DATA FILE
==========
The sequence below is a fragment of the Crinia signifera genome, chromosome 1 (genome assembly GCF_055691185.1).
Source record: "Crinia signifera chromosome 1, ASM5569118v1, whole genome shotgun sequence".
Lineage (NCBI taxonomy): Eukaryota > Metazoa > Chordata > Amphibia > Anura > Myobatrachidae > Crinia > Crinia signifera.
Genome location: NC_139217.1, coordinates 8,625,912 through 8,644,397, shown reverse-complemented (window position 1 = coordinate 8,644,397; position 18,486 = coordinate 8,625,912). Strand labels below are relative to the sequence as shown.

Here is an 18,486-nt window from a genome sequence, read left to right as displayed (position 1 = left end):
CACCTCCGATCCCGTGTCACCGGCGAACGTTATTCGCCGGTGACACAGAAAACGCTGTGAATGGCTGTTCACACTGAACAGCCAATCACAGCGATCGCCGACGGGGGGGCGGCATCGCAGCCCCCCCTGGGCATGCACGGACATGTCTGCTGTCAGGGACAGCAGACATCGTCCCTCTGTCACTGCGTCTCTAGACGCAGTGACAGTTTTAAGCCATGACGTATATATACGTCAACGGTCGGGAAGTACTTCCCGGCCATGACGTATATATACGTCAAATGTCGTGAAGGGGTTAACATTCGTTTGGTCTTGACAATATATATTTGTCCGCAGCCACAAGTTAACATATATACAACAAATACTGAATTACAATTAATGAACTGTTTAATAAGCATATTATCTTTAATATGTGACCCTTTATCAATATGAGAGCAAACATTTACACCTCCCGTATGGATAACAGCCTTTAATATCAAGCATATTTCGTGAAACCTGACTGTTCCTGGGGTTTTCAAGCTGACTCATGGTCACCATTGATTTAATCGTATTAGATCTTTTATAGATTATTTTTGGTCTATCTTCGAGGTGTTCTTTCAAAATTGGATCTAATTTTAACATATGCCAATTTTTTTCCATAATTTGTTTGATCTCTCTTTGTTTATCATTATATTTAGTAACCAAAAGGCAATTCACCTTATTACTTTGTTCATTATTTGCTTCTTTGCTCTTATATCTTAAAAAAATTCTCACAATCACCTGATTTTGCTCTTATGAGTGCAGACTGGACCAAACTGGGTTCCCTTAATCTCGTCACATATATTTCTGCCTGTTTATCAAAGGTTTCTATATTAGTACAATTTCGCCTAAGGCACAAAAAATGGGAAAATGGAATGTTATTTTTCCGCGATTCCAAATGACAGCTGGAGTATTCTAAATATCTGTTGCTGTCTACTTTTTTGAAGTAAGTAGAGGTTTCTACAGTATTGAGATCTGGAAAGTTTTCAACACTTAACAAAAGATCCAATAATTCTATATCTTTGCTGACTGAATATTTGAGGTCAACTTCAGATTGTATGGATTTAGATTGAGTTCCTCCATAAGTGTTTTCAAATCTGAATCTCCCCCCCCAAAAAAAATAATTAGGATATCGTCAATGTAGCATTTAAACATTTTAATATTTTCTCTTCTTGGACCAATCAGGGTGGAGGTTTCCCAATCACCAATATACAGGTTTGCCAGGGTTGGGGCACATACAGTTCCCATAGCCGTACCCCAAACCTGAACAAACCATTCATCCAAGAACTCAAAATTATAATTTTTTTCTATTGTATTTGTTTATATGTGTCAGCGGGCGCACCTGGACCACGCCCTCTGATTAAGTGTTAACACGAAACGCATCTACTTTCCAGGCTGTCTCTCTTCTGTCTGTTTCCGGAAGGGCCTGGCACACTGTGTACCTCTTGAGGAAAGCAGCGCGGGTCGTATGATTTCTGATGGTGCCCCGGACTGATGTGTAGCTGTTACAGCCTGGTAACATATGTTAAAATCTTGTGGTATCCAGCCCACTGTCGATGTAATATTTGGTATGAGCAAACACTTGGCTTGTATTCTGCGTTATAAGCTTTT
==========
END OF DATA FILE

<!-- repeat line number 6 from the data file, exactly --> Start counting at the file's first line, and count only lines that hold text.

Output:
CACCTCCGATCCCGTGTCACCGGCGAACGTTATTCGCCGGTGACACAGAAAACGCTGTGAATGGCTGTTCACACTGAACAGCCAATCACAGCGATCGCCGACGGGGGGGCGGCATCGCAGCCCCCCCTGGGCATGCACGGACATGTCTGCTGTCAGGGACAGCAGACATCGTCCCTCTGTCACTGCGTCTCTAGACGCAGTGACAGTTTTAAGCCATGACGTATATATACGTCAACGGTCGGGAAGTACTTCCCGGCCATGACGTATATATACGTCAAATGTCGTGAAGGGGTTAACATTCGTTTGGTCTTGACAATATATATTTGTCCGCAGCCACAAGTTAACATATATACAACAAATACTGAATTACAATTAATGAACTGTTTAATAAGCATATTATCTTTAATATGTGACCCTTTATCAATATGAGAGCAAACATTTACACCTCCCGTATGGATAACAGCCTTTAATATCAAGCATATTTCGTGAAACCTGACTGTTCCTGGGGTTTTCAAGCTGACTCATGGTCACCATTGATTTAATCGTATTAGATCTTTTATAGATTATTTTTGGTCTATCTTCGAGGTGTTCTTTCAAAATTGGATCTAATTTTAACATATGCCAATTTTTTTCCATAATTTGTTTGATCTCTCTTTGTTTATCATTATATTTAGTAACCAAAAGGCAATTCACCTTATTACTTTGTTCATTATTTGCTTCTTTGCTCTTATATCTTAAAAAAATTCTCACAATCACCTGATTTTGCTCTTATGAGTGCAGACTGGACCAAACTGGGTTCCCTTAATCTCGTCACATATATTTCTGCCTGTTTATCAAAGGTTTCTATATTAGTACAATTTCGCCTAAGGCACAAAAAATGGGAAAATGGAATGTTATTTTTCCGCGATTCCAAATGACAGCTGGAGTATTCTAAATATCTGTTGCTGTCTACTTTTTTGAAGTAAGTAGAGGTTTCTACAGTATTGAGATCTGGAAAGTTTTCAACACTTAACAAAAGATCCAATAATTCTATATCTTTGCTGACTGAATATTTGAGGTCAACTTCAGATTGTATGGATTTAGATTGAGTTCCTCCATAAGTGTTTTCAAATCTGAATCTCCCCCCCCAAAAAAAATAATTAGGATATCGTCAATGTAGCATTTAAACATTTTAATATTTTCTCTTCTTGGACCAATCAGGGTGGAGGTTTCCCAATCACCAATATACAGGTTTGCCAGGGTTGGGGCACATACAGTTCCCATAGCCGTACCCCAAACCTGAACAAACCATTCATCCAAGAACTCAAAATTATAATTTTTTTCTATTGTATTTGTTTATATGTGTCAGCGGGCGCACCTGGACCACGCCCTCTGATTAAGTGTTAACACGAAACGCATCTACTTTCCAGGCTGTCTCTCTTCTGTCTGTTTCCGGAAGGGCCTGGCACACTGTGTACCTCTTGAGGAAAGCAGCGCGGGTCGTATGATTTCTGATGGTGCCCCGGACTGATGTGTAGCTGTTACAGCCTGGTAACATATGTTAAAATCTTGTGGTATCCAGCCCACTGTCGATGTAATATTTGGTATGAGCAAACACTTGGCTTGTATTCTGCGTTATAAGCTTTT